Tucker Jolly, emeritus professor of tuba at the University of Akron, originated the city's celebration in 1980. (Courtesy of the University of Akron)Akron's Tuba Christmas: A resounding blast of holiday spirit
    Hundreds of tubists take the stage every holiday season

    Holiday spirit will resonate in Akron Saturday at Tuba Christmas. 

    This will be the 35th annual event, bringing together Christmas revelers and hundreds of tuba players for the songs of the season. 

    WKSU’s Vivian Goodman has a preview.  Vivian Goodman reports

    Tuesday, December 16, 2014

    Judi Hill is the first new president of the Akron NAACP chapter in the last two decades. (M.L. SCHULTZE)Hill is the new president of the Akron NAACP
    She calls for the organization to make more room for younger people

    For the first time in more than two decades, the Akron NAACP has a new president. WKSU’s M.L. Schultze has more on the results of yesterday’s  election.  M.L. Schultze reports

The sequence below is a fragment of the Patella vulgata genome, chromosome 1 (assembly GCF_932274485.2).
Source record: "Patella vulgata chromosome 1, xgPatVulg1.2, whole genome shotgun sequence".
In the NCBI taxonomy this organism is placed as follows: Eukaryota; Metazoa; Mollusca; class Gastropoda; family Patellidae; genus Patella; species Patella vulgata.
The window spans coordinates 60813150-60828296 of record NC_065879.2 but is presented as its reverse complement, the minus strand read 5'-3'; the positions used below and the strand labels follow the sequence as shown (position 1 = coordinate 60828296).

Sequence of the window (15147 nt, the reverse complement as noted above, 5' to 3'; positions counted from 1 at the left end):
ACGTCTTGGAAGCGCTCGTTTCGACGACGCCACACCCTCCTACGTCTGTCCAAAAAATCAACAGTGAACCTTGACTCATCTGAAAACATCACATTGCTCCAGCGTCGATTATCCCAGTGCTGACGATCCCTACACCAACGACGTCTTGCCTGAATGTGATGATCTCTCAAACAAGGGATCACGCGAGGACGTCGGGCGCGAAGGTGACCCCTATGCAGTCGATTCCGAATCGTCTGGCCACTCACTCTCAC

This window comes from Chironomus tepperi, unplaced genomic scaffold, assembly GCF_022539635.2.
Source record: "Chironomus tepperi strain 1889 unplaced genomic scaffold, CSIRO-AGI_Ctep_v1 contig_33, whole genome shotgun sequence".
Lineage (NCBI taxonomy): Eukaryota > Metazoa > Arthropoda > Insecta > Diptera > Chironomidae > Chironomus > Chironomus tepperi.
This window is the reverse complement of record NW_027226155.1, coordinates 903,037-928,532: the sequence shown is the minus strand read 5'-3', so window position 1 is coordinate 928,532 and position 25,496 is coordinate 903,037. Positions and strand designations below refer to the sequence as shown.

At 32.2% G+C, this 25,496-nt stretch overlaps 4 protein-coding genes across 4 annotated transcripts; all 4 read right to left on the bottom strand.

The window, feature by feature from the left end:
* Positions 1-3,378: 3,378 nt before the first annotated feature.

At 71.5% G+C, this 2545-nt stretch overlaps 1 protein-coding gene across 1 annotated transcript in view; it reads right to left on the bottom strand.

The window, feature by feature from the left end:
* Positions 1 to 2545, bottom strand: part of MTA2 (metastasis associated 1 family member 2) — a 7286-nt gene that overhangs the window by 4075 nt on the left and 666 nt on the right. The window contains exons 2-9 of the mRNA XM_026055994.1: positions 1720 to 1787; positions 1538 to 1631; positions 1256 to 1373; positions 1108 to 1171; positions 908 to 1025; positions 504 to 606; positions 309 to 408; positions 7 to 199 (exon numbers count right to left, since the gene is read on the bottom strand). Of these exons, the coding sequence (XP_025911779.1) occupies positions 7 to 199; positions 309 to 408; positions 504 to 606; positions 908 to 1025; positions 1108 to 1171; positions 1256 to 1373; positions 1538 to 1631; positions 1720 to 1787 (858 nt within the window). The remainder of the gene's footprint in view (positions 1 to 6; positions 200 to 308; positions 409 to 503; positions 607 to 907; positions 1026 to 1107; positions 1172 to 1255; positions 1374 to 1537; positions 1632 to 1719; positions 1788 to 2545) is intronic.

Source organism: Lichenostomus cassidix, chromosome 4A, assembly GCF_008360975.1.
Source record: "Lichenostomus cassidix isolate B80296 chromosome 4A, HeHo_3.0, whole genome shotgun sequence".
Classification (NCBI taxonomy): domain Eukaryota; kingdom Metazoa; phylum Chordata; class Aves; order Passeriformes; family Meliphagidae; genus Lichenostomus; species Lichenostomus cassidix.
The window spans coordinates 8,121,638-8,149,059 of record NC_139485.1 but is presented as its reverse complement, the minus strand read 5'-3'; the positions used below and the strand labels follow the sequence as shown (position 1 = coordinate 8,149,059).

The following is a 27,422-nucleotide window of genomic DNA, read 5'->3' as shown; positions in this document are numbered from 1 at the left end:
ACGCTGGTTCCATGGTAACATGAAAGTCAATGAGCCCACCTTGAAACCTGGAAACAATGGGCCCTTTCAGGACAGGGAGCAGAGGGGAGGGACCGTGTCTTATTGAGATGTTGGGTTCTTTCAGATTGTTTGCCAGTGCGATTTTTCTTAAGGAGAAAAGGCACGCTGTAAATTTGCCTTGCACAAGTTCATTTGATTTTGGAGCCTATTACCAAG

Lt. Dave Belcher, president of the Ohio Fire Officials Association; Nationwide Children’s Hospital ER Dr. Gary Smith, the president of the Child Injury Safety Alliance; Sherry Williams, CEO of Prevent Blindness Ohio; Upper Arlington Police Chief Brian Quinn; Wood County Sheriff Mark Wasylyshyn; and Betty Montgomery, the Prevent Blindness Board of Directors chair and former Ohio Attorney General. (KAREN KASLER)Officials and advocates push Ohio lawmakers to reject the fireworks bill
    Doctors say even consumer-grade fireworks are dangerous

    A bill that would allow Ohioans to set off fireworks is up for a vote in the House tomorrow. And a coalition of safety officials, pediatricians and other advocates are hoping the bill will sputter out.

    The measure eliminates the requirement that buyers sign a form promising to take the fireworks out of state to ignite them. It is known as the “liar’s law” because it is so often disregarded.

    But Prevent Blindness Ohio Board of Directors chair Betty Montgomery, the former Attorney General, says there is no rush to change it.

       Karen Kasler reports